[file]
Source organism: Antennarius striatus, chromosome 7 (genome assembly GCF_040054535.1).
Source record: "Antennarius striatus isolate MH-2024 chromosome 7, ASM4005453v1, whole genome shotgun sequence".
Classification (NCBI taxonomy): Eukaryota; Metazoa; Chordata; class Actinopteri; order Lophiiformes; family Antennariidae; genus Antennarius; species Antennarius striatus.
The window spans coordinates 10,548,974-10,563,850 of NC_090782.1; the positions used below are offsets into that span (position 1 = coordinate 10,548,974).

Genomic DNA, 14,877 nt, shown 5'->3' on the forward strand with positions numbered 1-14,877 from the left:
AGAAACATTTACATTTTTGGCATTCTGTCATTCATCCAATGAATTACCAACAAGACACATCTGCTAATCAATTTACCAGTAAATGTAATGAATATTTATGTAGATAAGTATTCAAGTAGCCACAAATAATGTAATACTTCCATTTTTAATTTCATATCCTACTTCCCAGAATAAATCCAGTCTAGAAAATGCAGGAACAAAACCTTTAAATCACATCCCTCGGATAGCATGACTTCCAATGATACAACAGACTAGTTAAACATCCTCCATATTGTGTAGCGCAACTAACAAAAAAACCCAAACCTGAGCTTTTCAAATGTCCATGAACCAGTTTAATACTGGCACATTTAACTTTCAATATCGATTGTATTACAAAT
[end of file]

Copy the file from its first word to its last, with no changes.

Source organism: Antennarius striatus, chromosome 7 (genome assembly GCF_040054535.1).
Source record: "Antennarius striatus isolate MH-2024 chromosome 7, ASM4005453v1, whole genome shotgun sequence".
Classification (NCBI taxonomy): Eukaryota; Metazoa; Chordata; class Actinopteri; order Lophiiformes; family Antennariidae; genus Antennarius; species Antennarius striatus.
The window spans coordinates 10,548,974-10,563,850 of NC_090782.1; the positions used below are offsets into that span (position 1 = coordinate 10,548,974).

Genomic DNA, 14,877 nt, shown 5'->3' on the forward strand with positions numbered 1-14,877 from the left:
AGAAACATTTACATTTTTGGCATTCTGTCATTCATCCAATGAATTACCAACAAGACACATCTGCTAATCAATTTACCAGTAAATGTAATGAATATTTATGTAGATAAGTATTCAAGTAGCCACAAATAATGTAATACTTCCATTTTTAATTTCATATCCTACTTCCCAGAATAAATCCAGTCTAGAAAATGCAGGAACAAAACCTTTAAATCACATCCCTCGGATAGCATGACTTCCAATGATACAACAGACTAGTTAAACATCCTCCATATTGTGTAGCGCAACTAACAAAAAAACCCAAACCTGAGCTTTTCAAATGTCCATGAACCAGTTTAATACTGGCACATTTAACTTTCAATATCGATTGTATTACAAAT